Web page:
So, in the fall of 2013 we decided to take Cedar Rapids Ultimate from being 3 guys running a Facebook page to becoming a full-fledged non-profit organization. During this time I was working two jobs, planning a wedding, making time to see my lady, buying a house and paying off those evil student loans. Still, I found time for regular meetings with Taylor and Caleb to talk about our goals, complete complicated forms for the IRS, contact area businesses about fundraising opportunities and strategize about how to grow Ultimate in my town. It would’ve been easier to just drive to Iowa City and play in their leagues and travel to tournaments with their club teams but it was more important to me to build something here. I felt an obligation to build something from stretch in a town that could really use more Ultimate. My town.
Now, the question is why. Why dedicate so much time to a sport? Not just the time to play a few days a week but the time to build a community for Ultimate players. I do it because I love playing Ultimate and I believe in it’s potential. Ultimate is fun. It’s great exercise. It’s a team atmosphere. It’s a social lifeline. For some people that’s all Ultimate is and that’s fine but the biggest reason I devote so much time to promote this sport is because I believe in its power to make the world a better place. To my core, I know that when I teach someone how to play Ultimate I’m also teaching them to be better people. I’m teaching them how to be patient, understanding and honest. I’m teaching them to be better people. I’m not an amazing person but I have spent ten plus years learning about this tool that can make people treat each other with respect and I want to share my knowledge. Ultimate has so much potential for good. This amazingly powerful potential within Ultimate is possible because it is built on the idea of “The Spirit of the Game.” The idea that you don’t need referees if everyone on the field is knowledgeable of the rules and respectful of their opponent. Spirit of the Game is essentially holding respect for the game, respect for the rules, respect for your opponent and respect for yourself above a win-at-all-costs attitude. This encourages fair play without compromising competition and it gives the players the responsibility of keeping the game fair, competitive and fun.
This is the only sport in America that allows this much responsibility to remain with the player and it has wonderful affects on it participants. Players must call their own fouls and violations and uphold the rules themselves. This gives the player a voice. If a player feels cheated or wronged that player not only has the right, but the obligation, to speak up. The ability to yell ‘foul’ and have 13 other people stop instantly because they recognize that what you feel, and shared, is important to the game. This feels empowering to someone not used to speaking up for themselves. It gives the player the confidence to say, “You broke the rules. It’s wrong. I’m going to stop it. I’m going to fix it.” This builds confidence and confidence leads to positive people who believe in themselves. People who believe they can go to college, or that they can speak up when they see someone being bullied, or it can give someone the confidence to leave an abusive relationship. The nature of being your own referee breeds a good kind of confidence that can make better people, but Ultimate doesn’t stop there.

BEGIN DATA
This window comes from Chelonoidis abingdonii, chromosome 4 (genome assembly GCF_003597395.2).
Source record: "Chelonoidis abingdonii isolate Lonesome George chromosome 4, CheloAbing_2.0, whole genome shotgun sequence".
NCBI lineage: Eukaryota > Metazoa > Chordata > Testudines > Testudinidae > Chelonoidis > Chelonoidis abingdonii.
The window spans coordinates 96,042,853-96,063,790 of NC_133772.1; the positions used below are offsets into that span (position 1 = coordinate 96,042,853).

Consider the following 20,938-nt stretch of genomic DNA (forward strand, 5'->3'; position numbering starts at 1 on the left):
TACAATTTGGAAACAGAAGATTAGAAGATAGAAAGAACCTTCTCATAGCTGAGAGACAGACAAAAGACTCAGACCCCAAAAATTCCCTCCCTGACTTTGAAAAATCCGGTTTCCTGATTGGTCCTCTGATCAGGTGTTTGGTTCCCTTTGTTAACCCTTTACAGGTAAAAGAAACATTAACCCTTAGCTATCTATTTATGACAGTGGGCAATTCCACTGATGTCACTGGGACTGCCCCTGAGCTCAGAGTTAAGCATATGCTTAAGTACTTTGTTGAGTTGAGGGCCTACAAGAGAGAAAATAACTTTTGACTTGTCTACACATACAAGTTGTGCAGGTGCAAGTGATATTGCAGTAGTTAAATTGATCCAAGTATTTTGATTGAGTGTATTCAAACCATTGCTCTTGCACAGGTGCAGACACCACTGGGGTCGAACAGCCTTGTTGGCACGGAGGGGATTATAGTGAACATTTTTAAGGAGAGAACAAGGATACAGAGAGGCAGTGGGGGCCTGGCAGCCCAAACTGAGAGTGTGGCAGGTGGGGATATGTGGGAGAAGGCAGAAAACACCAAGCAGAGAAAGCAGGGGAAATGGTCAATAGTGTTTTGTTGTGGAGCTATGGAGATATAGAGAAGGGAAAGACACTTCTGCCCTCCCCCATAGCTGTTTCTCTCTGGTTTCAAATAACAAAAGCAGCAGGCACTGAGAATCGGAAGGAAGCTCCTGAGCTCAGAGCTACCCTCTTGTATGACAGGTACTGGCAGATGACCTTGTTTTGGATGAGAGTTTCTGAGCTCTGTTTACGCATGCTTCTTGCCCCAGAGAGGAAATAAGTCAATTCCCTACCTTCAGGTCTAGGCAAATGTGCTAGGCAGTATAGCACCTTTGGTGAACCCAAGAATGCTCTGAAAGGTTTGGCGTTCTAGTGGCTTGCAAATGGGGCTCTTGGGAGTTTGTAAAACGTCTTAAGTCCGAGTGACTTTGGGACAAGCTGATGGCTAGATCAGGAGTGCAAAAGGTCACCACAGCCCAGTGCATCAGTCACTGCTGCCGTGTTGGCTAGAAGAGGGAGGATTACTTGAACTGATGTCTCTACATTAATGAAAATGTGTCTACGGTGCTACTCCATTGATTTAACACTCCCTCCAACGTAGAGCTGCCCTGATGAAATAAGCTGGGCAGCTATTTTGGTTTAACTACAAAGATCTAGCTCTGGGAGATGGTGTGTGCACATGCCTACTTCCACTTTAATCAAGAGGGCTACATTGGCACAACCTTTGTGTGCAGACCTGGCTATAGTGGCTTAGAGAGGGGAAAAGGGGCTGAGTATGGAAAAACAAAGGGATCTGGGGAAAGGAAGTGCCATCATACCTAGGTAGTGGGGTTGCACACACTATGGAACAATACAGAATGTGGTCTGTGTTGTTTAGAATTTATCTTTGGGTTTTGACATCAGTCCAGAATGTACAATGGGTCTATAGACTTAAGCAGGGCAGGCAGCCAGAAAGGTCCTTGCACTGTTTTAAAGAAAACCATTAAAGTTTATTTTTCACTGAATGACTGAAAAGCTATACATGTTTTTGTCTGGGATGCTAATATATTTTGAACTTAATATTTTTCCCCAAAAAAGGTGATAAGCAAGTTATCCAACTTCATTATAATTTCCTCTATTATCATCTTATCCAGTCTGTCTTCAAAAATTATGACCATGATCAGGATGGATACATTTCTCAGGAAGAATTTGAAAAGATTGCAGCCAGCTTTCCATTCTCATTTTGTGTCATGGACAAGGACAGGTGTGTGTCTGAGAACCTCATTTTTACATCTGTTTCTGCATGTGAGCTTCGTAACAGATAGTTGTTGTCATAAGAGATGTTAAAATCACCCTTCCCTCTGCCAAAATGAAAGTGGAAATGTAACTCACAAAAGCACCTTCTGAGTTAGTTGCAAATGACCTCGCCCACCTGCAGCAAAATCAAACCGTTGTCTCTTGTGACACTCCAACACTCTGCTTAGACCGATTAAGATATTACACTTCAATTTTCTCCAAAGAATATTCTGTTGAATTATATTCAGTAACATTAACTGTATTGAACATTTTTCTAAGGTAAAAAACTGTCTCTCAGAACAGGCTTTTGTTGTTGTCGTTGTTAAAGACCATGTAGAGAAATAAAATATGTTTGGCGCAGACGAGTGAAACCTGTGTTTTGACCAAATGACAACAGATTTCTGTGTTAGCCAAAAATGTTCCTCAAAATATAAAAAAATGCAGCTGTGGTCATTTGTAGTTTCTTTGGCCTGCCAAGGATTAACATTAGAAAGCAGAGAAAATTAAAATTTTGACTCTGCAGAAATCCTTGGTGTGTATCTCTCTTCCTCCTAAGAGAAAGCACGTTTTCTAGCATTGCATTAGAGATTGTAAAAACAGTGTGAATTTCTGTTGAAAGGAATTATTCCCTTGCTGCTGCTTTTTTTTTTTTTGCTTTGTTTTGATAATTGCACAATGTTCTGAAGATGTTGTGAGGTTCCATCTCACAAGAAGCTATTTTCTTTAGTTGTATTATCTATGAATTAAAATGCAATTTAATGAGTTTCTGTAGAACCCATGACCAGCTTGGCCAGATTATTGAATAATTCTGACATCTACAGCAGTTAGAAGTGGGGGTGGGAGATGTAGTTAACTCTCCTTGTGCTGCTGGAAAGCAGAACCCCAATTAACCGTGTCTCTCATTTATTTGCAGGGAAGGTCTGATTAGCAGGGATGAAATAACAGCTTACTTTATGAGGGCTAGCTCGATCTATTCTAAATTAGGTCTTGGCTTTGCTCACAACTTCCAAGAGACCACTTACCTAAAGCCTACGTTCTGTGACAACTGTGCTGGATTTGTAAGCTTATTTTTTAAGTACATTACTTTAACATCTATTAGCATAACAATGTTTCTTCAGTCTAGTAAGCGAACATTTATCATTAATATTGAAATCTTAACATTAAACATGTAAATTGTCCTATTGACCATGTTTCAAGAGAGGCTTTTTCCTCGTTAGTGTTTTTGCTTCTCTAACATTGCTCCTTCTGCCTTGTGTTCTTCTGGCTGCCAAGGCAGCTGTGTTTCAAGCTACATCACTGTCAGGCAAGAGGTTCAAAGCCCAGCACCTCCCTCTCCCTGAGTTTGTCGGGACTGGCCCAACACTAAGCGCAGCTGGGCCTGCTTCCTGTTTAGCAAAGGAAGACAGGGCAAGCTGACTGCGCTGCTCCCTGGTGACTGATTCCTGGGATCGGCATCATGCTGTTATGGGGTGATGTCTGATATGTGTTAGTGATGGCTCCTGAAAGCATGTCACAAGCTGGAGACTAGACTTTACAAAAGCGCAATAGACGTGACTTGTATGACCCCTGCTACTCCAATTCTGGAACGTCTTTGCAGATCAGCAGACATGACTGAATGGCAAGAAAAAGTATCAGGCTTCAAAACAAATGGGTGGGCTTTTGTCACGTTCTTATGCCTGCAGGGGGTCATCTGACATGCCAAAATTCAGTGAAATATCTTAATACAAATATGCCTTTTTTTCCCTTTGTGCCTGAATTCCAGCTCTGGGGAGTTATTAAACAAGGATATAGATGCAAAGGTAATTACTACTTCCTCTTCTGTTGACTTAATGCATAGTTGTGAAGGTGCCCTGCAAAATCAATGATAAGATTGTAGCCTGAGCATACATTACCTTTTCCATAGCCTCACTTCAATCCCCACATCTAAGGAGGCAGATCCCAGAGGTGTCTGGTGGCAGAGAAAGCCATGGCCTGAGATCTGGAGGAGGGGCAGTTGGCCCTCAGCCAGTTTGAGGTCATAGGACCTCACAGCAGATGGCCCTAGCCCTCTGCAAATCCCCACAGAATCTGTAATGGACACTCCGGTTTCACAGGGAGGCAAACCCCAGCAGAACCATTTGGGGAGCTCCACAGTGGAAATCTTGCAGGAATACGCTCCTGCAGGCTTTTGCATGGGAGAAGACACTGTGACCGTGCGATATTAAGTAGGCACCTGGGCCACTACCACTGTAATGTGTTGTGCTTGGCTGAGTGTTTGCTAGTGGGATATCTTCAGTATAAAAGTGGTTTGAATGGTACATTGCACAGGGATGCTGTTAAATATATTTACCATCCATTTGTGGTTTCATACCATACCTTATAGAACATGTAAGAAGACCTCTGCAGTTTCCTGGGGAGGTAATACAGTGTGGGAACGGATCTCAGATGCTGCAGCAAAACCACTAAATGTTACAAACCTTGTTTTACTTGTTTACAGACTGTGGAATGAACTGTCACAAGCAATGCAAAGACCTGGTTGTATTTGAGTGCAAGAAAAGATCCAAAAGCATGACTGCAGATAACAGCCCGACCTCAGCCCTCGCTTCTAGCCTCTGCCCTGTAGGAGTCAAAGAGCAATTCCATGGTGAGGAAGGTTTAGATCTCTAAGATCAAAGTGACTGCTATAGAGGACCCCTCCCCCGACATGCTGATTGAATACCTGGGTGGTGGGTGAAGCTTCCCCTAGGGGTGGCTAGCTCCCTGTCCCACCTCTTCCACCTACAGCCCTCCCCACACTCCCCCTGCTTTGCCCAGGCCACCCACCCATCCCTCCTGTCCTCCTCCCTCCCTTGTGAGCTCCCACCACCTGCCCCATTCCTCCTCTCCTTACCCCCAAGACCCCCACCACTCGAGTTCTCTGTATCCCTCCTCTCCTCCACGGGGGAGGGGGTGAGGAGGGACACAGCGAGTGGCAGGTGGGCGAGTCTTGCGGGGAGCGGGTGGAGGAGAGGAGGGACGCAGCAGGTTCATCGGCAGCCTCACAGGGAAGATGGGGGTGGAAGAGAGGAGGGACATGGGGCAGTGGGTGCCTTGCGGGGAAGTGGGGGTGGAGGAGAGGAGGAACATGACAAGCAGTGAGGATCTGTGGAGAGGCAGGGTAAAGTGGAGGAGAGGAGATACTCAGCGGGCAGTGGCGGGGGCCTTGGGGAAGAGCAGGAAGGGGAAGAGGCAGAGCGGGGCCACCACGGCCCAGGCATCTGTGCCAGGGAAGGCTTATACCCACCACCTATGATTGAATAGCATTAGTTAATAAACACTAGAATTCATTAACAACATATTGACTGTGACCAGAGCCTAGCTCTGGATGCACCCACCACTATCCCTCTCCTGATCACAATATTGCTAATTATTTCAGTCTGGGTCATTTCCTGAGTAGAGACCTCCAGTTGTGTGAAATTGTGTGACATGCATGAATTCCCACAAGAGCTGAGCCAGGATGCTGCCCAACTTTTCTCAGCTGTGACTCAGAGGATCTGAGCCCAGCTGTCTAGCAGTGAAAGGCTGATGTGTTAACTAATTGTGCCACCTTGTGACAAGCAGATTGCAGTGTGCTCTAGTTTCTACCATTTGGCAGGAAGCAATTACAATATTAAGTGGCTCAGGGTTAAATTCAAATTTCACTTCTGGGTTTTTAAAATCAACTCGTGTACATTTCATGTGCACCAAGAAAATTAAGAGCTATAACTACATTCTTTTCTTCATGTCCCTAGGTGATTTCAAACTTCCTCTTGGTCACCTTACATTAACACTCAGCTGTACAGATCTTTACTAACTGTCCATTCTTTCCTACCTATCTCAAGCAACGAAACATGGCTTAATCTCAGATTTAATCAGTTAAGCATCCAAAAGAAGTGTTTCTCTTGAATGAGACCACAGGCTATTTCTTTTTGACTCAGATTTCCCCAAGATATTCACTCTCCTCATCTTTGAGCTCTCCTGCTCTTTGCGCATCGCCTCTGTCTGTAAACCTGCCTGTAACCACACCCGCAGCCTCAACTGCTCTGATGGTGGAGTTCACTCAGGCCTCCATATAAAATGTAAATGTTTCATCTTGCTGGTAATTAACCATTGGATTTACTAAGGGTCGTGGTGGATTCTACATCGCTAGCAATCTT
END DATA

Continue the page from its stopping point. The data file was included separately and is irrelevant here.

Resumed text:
The player calling a foul has a voice, but so does the person being called for a foul and this created a situation that could be called conflict. The person called for a fouled could concede saying ‘No Contest’ or the player can say ‘Contest’ if they disagree. They have the right to say, “I’m innocent. I followed the rules.” They can disagree and that’s okay. The two players now have an opportunity to quickly and calmly discuss what happened and how they both feel about it. They can come to an agreement or agree to disagree and then the game continues. A guidance counselor would call this conflict-resolution. A skill that everyone needs is built into the essence of the sport. A game couldn’t be completed without this happening effectively. Fouls happen and travels happen but the game breaks down when players can’t use conflict-resolution skills to enable to game to progress.
Just imagined if every child played Ultimate and grew up learning these skills. They’d be learning self-confidence and conflict-resolution skills without even realizing it. They’d learn these skills while still learning the lessons in teamwork, discipline and leadership that are learned through all team sports.
Think of a world where everyone has a basic understanding of conflict-resolution and just slightly more self-confident. Think of how many more high school graduates and entrepreneurs we’d have. How much less crime and hatred would there be in a world where people knew it was okay to disagree. They knew it was okay for someone to have a different opinion. All this could be gained by a sport that is extremely cheap to play and is wonderful exercise.
I see all of this in the sport of Ultimate. I see a group of friends running around, tossing a piece of plastic back and forth and I smile. I smile because I see Ultimate and all that it can be, which is why I put my precious time in to creating an Ultimate community in my town. I believe in humanity and I believe that Ultimate will make it better.